06/03/2013 01:15 GMT | Updated 05/05/2013 06:12 BST

Payday Lenders Face Unlimited Fines In Government Advertising Clampdown

Payday lenders are facing new rules on how they advertise under a Government clampdown to make sure that firms do not take advantage of people who are already drowning in debt.

The plans include limiting the number of adverts firms are allowed to put out per hour, the times they can advertise and forcing them to make sure that interest rates are clearly displayed.

The Government will work with the Advertising Standards Authority and the industry to make sure advertising does not tempt consumers into taking out payday loans that turn out to be unsuitable.

The clampdown emerged as the trading watchdog prepares to publish the results of a wide-ranging probe into the payday lending industry today.

The Office of Fair Trading (OFT) has carried out spot checks of 50 major lenders and obtained information from all 240 lenders in the market.

The regulator said in its interim report last autumn that formal investigations have been launched into several firms over their debt collection methods.

Charities have reported rocketing numbers of complaints about payday lenders from borrowers. The Money Advice Trust (MAT) recently said that complaints about payday loans have doubled year-on-year to reach a record of 20,000 across 2012.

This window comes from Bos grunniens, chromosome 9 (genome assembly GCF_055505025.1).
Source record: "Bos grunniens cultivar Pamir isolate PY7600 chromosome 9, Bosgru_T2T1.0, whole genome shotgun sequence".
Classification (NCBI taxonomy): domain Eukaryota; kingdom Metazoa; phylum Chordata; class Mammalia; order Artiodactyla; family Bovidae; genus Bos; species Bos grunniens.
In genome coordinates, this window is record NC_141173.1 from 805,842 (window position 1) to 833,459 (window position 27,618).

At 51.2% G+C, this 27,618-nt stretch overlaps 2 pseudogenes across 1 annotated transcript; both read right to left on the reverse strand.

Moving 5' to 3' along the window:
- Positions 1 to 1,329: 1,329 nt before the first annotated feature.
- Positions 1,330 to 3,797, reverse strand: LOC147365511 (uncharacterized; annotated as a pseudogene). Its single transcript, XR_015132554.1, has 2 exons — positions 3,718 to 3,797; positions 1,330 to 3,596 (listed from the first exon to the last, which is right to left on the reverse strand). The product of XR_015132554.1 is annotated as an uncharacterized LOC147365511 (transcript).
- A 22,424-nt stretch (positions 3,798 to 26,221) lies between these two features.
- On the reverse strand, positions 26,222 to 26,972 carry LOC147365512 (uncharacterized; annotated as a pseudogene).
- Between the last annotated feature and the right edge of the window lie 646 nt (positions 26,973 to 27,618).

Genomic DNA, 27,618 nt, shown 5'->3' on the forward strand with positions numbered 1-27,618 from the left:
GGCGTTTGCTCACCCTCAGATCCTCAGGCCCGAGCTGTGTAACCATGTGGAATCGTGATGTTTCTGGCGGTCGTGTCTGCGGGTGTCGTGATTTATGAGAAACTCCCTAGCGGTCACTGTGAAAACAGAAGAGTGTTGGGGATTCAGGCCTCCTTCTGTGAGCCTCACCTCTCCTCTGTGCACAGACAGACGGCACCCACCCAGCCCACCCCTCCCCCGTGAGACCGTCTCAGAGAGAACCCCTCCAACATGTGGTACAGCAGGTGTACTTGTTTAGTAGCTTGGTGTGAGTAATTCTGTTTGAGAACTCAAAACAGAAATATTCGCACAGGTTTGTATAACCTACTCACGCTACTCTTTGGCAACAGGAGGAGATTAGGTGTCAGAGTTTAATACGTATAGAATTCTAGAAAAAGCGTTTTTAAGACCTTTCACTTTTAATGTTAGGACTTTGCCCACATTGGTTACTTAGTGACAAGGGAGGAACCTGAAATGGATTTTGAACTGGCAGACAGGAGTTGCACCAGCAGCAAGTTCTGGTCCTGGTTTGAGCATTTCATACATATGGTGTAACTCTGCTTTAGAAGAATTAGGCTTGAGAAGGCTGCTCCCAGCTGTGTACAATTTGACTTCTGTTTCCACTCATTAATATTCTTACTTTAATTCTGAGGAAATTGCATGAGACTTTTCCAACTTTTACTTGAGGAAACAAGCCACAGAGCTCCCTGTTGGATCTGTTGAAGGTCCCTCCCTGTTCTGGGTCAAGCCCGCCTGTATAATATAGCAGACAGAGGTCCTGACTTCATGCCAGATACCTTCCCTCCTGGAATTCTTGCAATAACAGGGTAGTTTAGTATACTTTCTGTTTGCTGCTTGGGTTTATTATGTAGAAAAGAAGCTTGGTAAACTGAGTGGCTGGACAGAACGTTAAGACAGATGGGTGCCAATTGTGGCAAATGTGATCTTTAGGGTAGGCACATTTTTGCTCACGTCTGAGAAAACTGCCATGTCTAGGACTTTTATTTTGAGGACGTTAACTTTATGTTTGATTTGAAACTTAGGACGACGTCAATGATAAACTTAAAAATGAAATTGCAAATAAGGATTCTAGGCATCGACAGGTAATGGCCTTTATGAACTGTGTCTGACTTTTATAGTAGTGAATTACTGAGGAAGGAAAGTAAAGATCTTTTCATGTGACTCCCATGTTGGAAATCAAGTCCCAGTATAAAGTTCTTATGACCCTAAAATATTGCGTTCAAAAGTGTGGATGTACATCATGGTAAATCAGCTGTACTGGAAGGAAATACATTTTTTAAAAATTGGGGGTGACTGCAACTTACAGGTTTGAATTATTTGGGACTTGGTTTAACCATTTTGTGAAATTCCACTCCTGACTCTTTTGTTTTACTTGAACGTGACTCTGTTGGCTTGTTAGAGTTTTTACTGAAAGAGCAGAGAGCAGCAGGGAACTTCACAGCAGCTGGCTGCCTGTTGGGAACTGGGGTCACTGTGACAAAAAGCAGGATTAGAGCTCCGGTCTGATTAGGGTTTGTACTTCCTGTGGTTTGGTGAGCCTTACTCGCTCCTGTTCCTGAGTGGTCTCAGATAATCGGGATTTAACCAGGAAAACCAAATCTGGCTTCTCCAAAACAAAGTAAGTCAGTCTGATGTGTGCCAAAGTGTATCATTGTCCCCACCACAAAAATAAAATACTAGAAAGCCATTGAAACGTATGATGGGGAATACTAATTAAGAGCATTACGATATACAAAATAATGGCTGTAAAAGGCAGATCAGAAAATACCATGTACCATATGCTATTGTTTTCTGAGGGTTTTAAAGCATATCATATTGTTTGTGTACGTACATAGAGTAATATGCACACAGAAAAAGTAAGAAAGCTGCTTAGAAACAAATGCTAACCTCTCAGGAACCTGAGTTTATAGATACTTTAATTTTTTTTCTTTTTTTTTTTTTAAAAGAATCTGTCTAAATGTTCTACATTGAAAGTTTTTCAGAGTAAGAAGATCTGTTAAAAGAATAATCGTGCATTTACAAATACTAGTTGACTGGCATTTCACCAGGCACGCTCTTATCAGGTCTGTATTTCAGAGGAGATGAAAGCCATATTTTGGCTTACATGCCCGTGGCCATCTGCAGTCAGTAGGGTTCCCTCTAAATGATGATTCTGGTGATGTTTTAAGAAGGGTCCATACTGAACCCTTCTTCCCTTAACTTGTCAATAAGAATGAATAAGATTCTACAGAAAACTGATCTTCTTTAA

The charity warned that "something is drastically wrong" with the way that expensive loans are being dished out to people who cannot afford them, with lenders often rolling over loans.

New regulator the Financial Conduct Authority (FCA), which will oversee the consumer credit market from next year, has committed to prioritise tighter rules on payday lending that could come into effect from April 2014.

The FCA's rules will be binding and if they are broken the regulator will have tough enforcement powers including imposing unlimited fines and the ability to claw consumers' money back.

The University of Bristol has been looking into whether capping the cost of high-cost credit is an option. Its research found that a cap on credit is not the right answer at this time, but if this were to change due to market conditions, the FCA will have powers to look again at this possibility.

The Government is also planning to do more to encourage greater communication within the industry to stop consumers taking out multiple loans from different lenders.

Economic Secretary to the Treasury, Sajid Javid, said: "The Government is introducing a fundamentally new approach to regulating consumer credit, which will ensure that irresponsible firms and bad practice will have no place in the consumer credit marketplace.

"Consumers can have greater confidence that the new FCA will intervene early and decisively in their interests - thanks to its more focused remit, objectives and powers."